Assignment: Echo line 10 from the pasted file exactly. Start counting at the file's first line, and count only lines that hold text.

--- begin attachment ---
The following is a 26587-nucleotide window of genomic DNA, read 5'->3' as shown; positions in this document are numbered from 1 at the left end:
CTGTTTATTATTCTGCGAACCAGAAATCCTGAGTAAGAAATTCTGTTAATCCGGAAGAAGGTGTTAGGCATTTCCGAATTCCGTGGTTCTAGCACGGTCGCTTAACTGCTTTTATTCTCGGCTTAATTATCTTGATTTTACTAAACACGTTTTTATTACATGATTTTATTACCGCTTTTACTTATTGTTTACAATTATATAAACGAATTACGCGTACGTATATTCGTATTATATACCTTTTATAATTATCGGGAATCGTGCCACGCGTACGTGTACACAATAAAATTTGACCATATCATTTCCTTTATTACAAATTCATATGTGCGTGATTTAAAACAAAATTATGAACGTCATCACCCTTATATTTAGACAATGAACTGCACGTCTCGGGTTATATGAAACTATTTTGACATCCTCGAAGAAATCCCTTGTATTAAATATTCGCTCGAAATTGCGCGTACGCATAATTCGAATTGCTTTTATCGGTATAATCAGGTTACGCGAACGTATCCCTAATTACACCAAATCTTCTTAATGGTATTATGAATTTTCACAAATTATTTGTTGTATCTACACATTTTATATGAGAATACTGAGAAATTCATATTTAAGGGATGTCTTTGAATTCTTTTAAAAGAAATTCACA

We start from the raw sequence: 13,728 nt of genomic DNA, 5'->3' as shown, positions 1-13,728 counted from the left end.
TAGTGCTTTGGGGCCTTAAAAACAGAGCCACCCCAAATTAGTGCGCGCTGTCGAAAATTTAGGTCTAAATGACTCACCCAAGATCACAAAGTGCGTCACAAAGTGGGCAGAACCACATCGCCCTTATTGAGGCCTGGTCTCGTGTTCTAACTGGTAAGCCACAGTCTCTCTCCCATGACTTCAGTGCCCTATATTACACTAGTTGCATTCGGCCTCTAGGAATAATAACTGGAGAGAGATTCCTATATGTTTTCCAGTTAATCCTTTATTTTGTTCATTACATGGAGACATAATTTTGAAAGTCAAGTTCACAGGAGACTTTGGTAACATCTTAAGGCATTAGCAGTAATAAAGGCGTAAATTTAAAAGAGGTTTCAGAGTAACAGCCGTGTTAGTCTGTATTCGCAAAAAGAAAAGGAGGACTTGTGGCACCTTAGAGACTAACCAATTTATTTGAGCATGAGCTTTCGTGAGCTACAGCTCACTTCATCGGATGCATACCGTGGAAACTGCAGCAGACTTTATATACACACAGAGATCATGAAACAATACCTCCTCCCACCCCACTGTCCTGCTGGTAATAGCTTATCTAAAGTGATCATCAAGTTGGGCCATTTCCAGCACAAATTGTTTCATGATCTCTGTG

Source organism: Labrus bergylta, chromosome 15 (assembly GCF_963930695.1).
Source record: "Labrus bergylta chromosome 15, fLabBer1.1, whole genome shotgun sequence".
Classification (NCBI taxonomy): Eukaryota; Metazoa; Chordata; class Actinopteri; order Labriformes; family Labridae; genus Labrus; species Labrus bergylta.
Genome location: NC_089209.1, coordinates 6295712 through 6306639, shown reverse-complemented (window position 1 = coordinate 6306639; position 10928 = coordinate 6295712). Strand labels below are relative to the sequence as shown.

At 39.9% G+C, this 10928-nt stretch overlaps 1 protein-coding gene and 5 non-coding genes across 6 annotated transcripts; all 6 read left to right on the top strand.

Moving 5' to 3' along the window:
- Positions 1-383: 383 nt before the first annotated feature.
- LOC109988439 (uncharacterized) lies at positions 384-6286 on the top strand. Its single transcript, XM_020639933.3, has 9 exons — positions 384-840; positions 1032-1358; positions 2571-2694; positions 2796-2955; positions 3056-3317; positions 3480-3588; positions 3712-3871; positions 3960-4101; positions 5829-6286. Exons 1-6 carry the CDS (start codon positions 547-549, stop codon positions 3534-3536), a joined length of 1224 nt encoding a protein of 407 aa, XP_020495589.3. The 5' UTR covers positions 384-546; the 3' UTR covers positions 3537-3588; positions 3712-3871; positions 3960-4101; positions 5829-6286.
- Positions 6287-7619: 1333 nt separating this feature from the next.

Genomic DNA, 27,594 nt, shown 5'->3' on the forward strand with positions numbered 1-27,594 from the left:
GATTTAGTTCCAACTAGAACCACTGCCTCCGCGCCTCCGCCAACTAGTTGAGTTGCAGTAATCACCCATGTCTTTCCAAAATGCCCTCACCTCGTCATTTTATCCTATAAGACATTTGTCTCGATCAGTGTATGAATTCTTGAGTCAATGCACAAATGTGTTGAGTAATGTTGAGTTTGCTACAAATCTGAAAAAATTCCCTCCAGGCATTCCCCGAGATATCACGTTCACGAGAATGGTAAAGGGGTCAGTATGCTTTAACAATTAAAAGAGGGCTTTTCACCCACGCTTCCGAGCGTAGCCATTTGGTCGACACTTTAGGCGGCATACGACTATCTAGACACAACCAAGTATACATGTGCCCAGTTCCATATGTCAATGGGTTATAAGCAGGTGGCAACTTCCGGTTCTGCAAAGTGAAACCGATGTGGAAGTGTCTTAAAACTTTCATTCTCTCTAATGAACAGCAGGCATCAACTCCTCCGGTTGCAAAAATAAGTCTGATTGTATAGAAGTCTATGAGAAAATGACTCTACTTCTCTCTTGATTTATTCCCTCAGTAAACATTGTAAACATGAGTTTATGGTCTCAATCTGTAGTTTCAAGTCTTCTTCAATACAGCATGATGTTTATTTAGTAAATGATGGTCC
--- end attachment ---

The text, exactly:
Moving 5' to 3' along the window: